What is the fundamental job of design? This question is worth reconsidering now that design, under the rubric of user experience (UX), has been embraced by organizations of all shapes and sizes. The answer will shape how we think about design, and its role, anywhere that design is needed.
There is an obvious answer: the job of design is doing great design. But this doesn’t account for how UX has gone from obscure to essential. To answer the question we must first acknowledge how the design world has changed.
Organizations have embraced UX
Design has undergone a seismic transformation. A dozen years ago, just a handful of organizations hired UX designers. Now everyone is scrambling for UX talent and assembling design teams with broad capabilities.
While the UX profession has been growing for decades, the explosion is recent. Jakob Nielsen has charted a 1,000 fold increase since 1983 alone — from roughly a thousand people to over a million. The bulk of this growth has happened in the last decade. In 2014, for example, IBM announced it was investing $100 million to build their UX workforce. A 2013 study by the Design Management Institute (DMI) found that design-led companies outperformed the S&P 500 by 211%.
The rise of UX is everywhere, not just in business. There are UX teams working in nonprofits, universities, museums, and government. In the case of government, hundreds of UX designers have been brought into the US federal government through two groups, 18F and the US Digital Service, where they work on projects that range from Veterans Affairs to Homeland Security. Similar groups can be found in Canada, Singapore, the UK, and other countries.
“The real job of design is changing organizations, and charting a path to the future.”
No longer an outsider, design has become an accepted branch of the org chart, and in all kinds of organizations. Given this new reality, we can identify the three fundamental jobs of design.
Job #1: Integration
Organizations have embraced design because it can serve their overarching mission. But great design doesn’t stand alone. It must be integrated into how the organization works and aligned with what the organization seeks to accomplish.
Think of the organization as being like the human body. If design is integral to how the body works, then it can’t be an external artifact (like clothing). We swap out clothes as needed. Being integrated means having a deeper connection to how the body functions.
Design is like an organ; a natural constituent of the biological body. But what organ should it be? The spleen is too trivial, the pancreas too specialized, and the brain overly vital. Design is more like the skin or the nervous system. It’s role is to connect and consolidate the body into a functioning whole. In a similar way, design plays many roles, and contributes to the overall health and success of the organization. Thus, the first fundamental job of design is integration.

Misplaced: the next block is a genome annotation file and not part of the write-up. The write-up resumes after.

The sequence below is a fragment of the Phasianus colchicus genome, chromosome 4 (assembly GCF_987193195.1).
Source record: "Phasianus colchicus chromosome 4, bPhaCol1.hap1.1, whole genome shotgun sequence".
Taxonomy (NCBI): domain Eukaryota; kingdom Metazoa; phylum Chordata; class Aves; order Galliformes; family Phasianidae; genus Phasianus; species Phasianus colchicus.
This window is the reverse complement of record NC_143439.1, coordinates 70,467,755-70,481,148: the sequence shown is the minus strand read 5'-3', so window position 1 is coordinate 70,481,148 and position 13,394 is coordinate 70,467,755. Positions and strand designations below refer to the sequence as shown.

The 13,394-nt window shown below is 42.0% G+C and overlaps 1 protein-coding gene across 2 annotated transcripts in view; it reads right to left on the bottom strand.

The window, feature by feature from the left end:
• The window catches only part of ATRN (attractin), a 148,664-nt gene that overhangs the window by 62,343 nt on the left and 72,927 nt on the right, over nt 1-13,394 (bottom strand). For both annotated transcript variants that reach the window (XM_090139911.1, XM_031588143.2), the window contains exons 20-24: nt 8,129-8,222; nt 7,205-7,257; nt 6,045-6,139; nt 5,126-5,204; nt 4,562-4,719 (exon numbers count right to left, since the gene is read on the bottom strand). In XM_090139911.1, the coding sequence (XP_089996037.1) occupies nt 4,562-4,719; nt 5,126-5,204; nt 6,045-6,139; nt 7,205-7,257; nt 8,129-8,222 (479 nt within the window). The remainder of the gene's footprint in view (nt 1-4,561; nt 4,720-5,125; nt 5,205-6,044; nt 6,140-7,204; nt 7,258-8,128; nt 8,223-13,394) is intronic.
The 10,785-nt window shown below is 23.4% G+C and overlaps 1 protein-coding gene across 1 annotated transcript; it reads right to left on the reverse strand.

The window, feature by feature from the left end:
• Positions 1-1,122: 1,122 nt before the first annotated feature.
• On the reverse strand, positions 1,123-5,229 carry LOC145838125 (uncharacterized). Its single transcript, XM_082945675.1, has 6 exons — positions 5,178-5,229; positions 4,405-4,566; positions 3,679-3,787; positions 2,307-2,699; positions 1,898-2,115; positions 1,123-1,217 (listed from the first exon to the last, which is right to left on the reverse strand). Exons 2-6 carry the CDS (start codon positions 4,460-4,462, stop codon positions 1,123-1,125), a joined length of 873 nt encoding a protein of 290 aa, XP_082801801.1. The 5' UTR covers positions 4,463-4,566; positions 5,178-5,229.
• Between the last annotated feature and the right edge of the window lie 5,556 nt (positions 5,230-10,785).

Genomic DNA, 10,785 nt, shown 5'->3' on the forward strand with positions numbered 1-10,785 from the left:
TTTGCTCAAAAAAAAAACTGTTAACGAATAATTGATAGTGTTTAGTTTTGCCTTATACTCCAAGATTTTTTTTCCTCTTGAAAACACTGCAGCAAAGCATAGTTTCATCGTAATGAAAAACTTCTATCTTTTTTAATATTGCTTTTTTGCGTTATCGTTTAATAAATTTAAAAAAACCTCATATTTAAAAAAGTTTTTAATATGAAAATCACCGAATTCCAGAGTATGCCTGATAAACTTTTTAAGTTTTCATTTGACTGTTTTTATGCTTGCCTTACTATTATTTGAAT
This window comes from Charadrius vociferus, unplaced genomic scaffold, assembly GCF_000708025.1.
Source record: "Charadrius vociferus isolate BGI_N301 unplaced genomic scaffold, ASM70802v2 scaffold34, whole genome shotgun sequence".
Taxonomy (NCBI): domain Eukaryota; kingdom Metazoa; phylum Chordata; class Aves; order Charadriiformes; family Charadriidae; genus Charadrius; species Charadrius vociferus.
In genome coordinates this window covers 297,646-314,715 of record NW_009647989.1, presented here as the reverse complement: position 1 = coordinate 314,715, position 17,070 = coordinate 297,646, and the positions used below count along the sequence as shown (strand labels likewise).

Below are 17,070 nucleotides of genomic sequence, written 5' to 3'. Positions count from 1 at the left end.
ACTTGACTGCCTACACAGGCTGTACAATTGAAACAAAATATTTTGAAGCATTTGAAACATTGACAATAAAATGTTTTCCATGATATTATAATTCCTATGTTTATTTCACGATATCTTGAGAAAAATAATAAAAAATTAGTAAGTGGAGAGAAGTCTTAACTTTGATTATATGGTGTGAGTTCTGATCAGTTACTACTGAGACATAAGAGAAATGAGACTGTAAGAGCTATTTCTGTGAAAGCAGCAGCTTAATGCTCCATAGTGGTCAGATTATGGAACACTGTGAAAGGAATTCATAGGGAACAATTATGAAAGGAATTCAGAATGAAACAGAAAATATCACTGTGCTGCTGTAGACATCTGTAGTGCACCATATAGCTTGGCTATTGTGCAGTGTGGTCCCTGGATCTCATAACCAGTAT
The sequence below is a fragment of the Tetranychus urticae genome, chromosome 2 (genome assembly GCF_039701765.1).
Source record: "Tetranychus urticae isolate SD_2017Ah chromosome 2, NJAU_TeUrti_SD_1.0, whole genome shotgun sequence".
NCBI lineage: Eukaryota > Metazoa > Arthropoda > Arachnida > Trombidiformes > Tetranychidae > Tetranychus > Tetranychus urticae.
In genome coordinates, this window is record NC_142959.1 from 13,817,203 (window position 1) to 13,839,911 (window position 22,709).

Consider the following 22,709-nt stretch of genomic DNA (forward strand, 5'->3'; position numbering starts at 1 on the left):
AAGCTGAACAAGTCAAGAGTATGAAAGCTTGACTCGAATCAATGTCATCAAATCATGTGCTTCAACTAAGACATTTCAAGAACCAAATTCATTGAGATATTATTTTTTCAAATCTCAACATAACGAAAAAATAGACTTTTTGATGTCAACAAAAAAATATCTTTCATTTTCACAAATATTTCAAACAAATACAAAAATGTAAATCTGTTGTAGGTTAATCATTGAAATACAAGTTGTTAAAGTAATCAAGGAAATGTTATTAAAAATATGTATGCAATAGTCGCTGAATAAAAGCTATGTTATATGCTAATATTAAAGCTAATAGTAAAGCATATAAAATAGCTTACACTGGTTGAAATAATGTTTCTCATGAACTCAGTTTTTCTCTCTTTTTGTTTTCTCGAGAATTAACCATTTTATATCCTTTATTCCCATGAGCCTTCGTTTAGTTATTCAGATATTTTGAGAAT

Job #2: Transformation
The second job of design is to transform the organization as it adapts to new opportunities, markets, and technologies. The design scholar Nigel Cross argues that design provides a distinct way of knowing that is ideal for this task. Science helps us know nature; the world as it is. The humanities helps us know culture; the world as we experience it.
Design is different. Design helps us know the possible; the world as it might be. It’s a mechanism for exploring, evaluating, and shaping the future.
Design integration, the first job, is about serving the organization today. Design transformation, on the other hand, is about preparing the organization for tomorrow.
This anticipatory, proactive stance is the second fundamental job of design: transforming the organization so it can thrive in a world of constant change.
Job #3: Evolution
People burn out if they don’t direct energy to their own health and well-being. In a similar way, design needs to direct energy to its own development and maturation. This leads to the third fundamental job of design: evolving design practice.
It’s taken for granted that UX design includes capabilities such as usability, interaction design, user research, and information architecture. It hasn’t always been this way. The profession has advanced because of deliberate efforts to evolve the field. This must continue. Design must discover new ways of knowing, reconnoiter new technologies, incubate new methods, and merge the most advantageous elements into everyday design practice.
Now that the bulk of UX design deals with integration and transformation, these evolutionary forces exist within organizations. But these forces are directed at the needs of the organization and not the needs of design itself.
This is precisely why external design studios and consultants remain valuable: as an external driver for advancing design. This is where you find the most fervent efforts to evolve the practice.
Where to next
Design has become essential to organizations and this shift means there are three fundamental jobs of design: integration, transformation, and evolution.
It’s no longer enough to do great design. The real job of design is changing organizations, and charting a path to the future.
This post is a part of “Product Market Fit,” Normative’s new Medium series which will deep dive into the blood, sweat and tears of true innovation work. From finding, identifying and managing risk, to the upsides of getting to working software as quickly as possible — we’ll touch on it all. Each post is based on conversations and consultations with Normative clients, partners, and all-around VIPs. Stay tuned.
Note: Thanks to Karl for the contribution. Originally published on The Rat’s Nest, the blog about software innovation from Normative.